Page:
Metro Weekly

Tenor Eric Ferring Shines a Light on LGBTQ Artists

'No Choice But Love: Songs of the LGBTQ+ Community' features 24 tracks performed by Ferring with accompaniment from Madeline Slettedahl.

Eric Ferring -- Photo: Jaclyn Simpson
Madeline Slettedahl and Eric Ferring — Photo: Jaclyn Simpson

Just before Thanksgiving, rising young opera tenor Eric Ferring and pianist Madeline Slettedahl released a double album shining a rare spotlight on LGBTQ artists or themes from the classical music realm, with a particular focus on vocal works known as art songs.

Released by Lexicon Classics, No Choice But Love: Songs of the LGBTQ+ Community features 24 tracks divided into two discs, with a total run time of just over 90 minutes, and all performed by Ferring with accompaniment from Slettedahl.

The set features a mix of important songs by some of today’s leading composers, including Jake Heggie, Jennifer Higdon, and Ricky Ian Gordon, along with others by their forebears, such as Francis Poulenc and Benjamin Britten, and finally additional selections by a number of young up-and-coming LGBTQ composers, from Willie Lee Alexander III, a gay African-Mexican-American composer who has collaborated with Kanye West and Kim Kardashian, to Mari Esabel, a Mexican-American transgender composer.

The album’s title derives from a brand-new piece that the 29-year-old Ferring commissioned from composer Ben Moore, who frames poetry by Jamaican-American Terrence Chin-Loy.

“The speaker reflects on the people who came before and made our current freedoms possible,” Moore says about the song, whose title stems from the lyric, “We have no choice but love,” which Chin-Loy presents as a “hugely positive truth [that] is how the world is meant to be.”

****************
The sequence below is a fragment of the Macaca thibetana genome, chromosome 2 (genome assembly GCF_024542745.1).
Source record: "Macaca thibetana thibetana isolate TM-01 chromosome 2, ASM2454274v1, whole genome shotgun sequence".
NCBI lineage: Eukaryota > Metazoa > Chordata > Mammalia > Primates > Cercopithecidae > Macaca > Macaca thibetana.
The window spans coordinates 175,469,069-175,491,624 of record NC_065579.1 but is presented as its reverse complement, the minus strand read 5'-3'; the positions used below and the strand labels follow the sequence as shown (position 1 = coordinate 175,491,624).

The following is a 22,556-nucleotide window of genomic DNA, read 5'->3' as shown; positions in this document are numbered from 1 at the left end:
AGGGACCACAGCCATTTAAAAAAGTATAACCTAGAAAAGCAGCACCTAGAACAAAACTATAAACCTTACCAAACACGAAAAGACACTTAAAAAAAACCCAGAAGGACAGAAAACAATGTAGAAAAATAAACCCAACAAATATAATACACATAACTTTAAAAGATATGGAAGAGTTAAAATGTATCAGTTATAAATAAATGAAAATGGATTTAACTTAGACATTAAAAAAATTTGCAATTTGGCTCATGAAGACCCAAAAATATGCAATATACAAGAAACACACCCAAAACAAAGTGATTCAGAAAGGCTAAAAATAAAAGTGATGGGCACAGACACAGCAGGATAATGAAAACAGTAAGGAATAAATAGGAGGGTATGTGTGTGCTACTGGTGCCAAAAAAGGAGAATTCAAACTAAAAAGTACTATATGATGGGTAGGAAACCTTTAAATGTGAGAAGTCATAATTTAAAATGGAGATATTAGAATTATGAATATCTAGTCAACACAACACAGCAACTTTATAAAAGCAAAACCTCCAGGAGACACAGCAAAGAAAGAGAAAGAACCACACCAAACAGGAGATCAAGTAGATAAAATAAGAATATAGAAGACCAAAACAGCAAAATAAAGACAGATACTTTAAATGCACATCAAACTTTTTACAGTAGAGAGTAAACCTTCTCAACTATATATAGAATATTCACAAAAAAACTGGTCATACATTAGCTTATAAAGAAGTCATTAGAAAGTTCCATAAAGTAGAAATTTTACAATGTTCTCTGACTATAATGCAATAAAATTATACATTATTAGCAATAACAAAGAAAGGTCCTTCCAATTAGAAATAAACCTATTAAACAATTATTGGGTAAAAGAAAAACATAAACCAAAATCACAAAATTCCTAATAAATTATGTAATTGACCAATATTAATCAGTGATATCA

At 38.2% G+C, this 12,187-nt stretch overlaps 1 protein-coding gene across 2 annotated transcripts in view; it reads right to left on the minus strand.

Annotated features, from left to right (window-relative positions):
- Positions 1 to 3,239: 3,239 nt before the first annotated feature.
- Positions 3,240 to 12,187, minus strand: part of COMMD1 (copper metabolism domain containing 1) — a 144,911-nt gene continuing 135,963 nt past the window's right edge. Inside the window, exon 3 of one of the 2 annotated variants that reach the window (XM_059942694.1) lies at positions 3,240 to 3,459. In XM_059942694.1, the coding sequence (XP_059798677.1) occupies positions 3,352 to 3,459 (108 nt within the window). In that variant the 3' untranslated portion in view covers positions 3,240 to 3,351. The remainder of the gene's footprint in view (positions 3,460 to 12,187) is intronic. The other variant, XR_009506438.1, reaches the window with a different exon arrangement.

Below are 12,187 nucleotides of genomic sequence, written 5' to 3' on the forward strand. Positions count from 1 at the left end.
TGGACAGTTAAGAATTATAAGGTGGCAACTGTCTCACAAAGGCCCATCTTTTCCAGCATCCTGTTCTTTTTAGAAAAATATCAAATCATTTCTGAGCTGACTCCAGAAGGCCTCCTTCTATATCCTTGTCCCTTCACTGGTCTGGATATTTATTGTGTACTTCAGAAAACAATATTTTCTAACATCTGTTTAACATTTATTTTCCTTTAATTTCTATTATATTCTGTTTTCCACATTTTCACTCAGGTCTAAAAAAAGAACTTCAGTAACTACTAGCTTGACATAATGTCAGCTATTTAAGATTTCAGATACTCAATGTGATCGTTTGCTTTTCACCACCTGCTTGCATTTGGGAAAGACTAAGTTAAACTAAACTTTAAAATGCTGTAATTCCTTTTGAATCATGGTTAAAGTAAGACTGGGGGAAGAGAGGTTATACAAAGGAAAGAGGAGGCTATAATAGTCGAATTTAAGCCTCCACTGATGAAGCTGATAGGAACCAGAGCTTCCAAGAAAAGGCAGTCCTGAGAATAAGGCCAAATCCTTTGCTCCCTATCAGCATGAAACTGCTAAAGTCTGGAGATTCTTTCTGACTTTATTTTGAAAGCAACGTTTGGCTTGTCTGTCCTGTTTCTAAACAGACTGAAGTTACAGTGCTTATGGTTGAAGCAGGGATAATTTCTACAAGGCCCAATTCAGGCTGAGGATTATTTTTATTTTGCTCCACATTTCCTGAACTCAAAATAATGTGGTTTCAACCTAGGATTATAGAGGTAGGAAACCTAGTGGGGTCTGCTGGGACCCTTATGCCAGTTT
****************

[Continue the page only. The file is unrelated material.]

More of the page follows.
“Madeline and I wanted to pay homage to the beautiful, difficult history of the LGBT+ community within the classical music world by featuring the many talented living and passed LGBT+ composers,” Ferring says in a press release. “We believe that music is a means of expression, an alternative lens through which to interpret reality, and a healing force. We know that we must use our voices to be advocates for those whose voices are ignored or can’t be heard. We as artists must utilize our gifts to be catalysts for change, empowering our networks, and inspiring them to do what they never thought possible.”

Another composition by Moore opens the album, the four-song-cycle Love Remained, which includes selections from the 2010 coming out speech made by Fort Worth city councilman Joel Burns as well as excerpts from Harvey Milk’s impassioned “Hope Speech” from 1978.

The set’s second half opens with “On The Road,” with text by Ethel Carnie Holdsworth and music by Ethel Smyth, a rather fearless pioneering female composer who persevered despite the widespread skepticism and even scorn she faced as typically the first and often only female composer in the room, and whose “fervency of her commitment to music was matched by the passion of her romantic attachments to numerous other women,” Roger Pines writes in the album’s liner notes.

It’s immediately followed by Jennifer Higdon, one of today’s best-known composers, female or otherwise, and a member of the LGBTQ community, whose 2014 song “Lilacs” features text drawn from Walt Whitman’s When Lilacs Last in the Dooryard Bloom’d, a work that indirectly mourned the assassination of Abraham Lincoln.

No Choice But Love: Songs Of The LGBTQ+ Community is available now wherever you stream music. Visit

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